Still Life with Books and Garden StuffThe Farm is actually doing quite well these days, and this farmer--instead of grousing about how tough life is on the Populated Prairie--has decided to acknowledge the wonders and plenitude of this particular Spring season. Perhaps the proximity of retirement has something to do with my improved attitude, along with the relatively large amount of free time I can now devote to the abject pleasures of reading and thinking. The reading has involved two books I picked up at the Half Price emporium that makes this town tolerable: Michael Boulter's Darwin's Garden: Down House and The Origin of Species, and Gerard Helferich's Humboldt's Cosmos: Alexander von Humboldt and the Latin American Journey That Changed the Way We See The World. (Remind me never to burden any publisher with a subtitle nearly as long as the book.)
As usual, fortunate conjunctions have occurred that make the reading all the more felicitous, and I'll get to those in a minute. But I should mention that the pleasurable moments in the garden, both reading and working, have been enhanced by lovely weather interspersed with bouts of rain (and the usual terrifying Tornado Watch events) that have turned my modest half acre into a veritable jungle.
Woody enjoys sniffing the organic fertilizer in the raised veg bed.
The "North Meadow" with Showy Primroses and Mullein
The animals are all enjoying the garden in their various ways. Mrs. Peel has figured out that if she stays still the dogs won't chase her, so she happily joins us--usually perching herself on one of the tables. Woody is fascinated with the manure-based fertilizer in the raised bed, and I've had to put barriers up to keep him out. Arlo just looks for the shadiest spot near a human (or as near to Emma as he can get), and adorns his tail with pecan catkins, all of which have to be removed at the back door before he can go back inside.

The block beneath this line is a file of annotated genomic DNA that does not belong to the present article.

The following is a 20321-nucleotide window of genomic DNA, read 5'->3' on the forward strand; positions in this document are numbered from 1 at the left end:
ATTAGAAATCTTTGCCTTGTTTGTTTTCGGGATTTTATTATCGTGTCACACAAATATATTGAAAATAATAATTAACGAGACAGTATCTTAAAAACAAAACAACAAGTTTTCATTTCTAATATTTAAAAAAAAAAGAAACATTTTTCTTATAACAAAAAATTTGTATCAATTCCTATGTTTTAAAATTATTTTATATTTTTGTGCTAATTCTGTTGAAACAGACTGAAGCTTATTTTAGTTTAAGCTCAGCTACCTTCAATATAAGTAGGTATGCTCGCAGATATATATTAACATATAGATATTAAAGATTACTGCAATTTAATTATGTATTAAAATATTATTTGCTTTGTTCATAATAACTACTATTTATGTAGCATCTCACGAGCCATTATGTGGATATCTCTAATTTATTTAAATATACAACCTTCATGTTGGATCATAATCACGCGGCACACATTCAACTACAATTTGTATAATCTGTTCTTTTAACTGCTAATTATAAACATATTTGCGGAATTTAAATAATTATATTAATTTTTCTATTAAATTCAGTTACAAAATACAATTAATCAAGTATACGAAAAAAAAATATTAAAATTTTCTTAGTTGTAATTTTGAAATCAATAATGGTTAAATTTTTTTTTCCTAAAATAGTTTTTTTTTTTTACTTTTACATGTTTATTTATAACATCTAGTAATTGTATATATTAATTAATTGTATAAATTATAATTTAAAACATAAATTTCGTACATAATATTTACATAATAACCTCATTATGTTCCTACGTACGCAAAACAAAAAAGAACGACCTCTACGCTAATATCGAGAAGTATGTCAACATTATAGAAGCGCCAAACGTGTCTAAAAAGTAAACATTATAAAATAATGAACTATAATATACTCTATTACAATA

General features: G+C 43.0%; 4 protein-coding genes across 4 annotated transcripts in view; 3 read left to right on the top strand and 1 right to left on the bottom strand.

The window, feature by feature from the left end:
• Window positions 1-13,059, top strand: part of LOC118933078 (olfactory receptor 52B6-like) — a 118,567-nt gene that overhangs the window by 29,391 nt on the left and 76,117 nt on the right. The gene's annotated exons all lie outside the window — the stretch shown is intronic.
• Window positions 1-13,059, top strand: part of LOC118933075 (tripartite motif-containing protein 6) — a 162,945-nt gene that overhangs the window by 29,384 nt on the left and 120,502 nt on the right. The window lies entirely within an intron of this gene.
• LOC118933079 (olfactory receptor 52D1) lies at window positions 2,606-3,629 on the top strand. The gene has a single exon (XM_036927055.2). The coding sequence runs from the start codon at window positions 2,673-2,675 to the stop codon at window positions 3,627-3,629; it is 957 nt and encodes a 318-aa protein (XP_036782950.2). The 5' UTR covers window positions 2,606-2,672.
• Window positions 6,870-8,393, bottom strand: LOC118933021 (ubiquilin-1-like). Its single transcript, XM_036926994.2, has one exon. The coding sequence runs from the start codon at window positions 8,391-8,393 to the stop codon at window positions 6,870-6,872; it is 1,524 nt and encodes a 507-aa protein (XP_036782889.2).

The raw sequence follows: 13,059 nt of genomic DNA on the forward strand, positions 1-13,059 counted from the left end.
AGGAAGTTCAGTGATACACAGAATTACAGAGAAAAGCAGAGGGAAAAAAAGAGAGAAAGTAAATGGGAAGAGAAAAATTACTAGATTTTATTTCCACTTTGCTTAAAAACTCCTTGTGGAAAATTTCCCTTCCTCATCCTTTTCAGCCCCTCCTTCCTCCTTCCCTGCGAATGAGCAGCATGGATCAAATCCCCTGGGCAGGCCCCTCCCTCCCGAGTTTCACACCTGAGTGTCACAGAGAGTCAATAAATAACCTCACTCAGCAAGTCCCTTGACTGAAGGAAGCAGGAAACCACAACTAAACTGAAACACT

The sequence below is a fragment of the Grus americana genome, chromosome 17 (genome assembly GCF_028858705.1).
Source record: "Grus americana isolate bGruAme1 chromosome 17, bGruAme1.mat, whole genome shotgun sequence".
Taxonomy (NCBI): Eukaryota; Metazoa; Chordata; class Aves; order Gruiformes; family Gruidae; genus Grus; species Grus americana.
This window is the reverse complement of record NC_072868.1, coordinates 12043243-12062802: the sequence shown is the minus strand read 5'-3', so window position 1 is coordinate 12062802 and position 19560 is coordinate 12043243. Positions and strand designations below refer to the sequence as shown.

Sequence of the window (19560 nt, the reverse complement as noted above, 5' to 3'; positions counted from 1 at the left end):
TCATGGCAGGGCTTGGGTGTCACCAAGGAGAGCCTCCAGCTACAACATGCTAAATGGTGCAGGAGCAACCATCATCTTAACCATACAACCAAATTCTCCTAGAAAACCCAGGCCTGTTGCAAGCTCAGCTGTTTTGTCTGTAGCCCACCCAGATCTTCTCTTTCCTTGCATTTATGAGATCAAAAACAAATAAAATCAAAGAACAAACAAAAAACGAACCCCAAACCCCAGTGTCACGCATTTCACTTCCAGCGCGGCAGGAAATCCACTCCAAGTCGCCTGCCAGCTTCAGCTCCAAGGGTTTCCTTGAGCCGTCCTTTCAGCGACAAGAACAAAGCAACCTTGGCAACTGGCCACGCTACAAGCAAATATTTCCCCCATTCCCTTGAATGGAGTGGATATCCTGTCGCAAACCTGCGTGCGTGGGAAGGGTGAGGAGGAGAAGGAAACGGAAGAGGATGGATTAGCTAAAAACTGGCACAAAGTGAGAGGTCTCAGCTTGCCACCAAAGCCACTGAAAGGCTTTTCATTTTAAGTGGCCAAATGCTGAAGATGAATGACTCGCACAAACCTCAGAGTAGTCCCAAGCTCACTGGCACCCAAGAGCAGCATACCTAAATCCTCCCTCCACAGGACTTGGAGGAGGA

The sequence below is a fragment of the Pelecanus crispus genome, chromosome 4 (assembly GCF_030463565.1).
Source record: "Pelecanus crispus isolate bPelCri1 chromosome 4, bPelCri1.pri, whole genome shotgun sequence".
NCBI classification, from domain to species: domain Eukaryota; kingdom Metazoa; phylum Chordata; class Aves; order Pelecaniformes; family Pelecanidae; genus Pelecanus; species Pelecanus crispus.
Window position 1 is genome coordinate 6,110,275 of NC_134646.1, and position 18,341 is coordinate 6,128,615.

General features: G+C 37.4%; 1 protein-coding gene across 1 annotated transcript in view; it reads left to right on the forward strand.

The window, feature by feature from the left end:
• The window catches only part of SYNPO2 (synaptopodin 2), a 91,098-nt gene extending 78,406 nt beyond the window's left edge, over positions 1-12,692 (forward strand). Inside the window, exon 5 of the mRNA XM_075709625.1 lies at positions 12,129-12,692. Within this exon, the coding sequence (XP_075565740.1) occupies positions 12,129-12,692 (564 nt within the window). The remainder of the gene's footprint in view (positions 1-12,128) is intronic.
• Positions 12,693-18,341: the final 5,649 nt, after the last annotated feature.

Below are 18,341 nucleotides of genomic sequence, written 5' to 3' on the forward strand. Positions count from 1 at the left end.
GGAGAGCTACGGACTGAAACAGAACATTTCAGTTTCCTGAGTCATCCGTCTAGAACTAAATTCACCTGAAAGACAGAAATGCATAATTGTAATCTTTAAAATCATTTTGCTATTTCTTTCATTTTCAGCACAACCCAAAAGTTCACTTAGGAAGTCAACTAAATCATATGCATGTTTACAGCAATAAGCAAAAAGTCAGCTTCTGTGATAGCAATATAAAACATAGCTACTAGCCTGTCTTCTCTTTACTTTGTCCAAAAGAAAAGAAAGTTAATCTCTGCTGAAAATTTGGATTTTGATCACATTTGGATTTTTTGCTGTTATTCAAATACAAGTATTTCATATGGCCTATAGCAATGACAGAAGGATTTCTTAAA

Emma amidst the Lambs Ears and Catnip
Arlo observing the pots
The Humboldt book especially has made us both (The Beloved Spouse and I--not Arlo) aware of the role the younger of the von Humboldt brothers played in our current understanding of ecological relationships. Our conversations about him (and his influence on Darwin) led us to a talk on YouTube featuring Andrea Wulf (who's written a biography of Alexander) and others--including an art historian (Eleanor Harvey) from the Smithsonian who's preparing an exhibit for 2019-20 on Humboldt's cultural impact. The talk was recorded at Washington College last year, and runs about an hour and a half, but it's enormously interesting and well worth watching--especially if you're unfamiliar with Alexander von Humboldt himself. Wulf's biography is now on the wish list, and will be ordered along with his Personal Narrative of a Journey to the Equinoctial Regions of the New Continent and Views of Nature--unless, of course, I can snag copies of the latter two at HPB.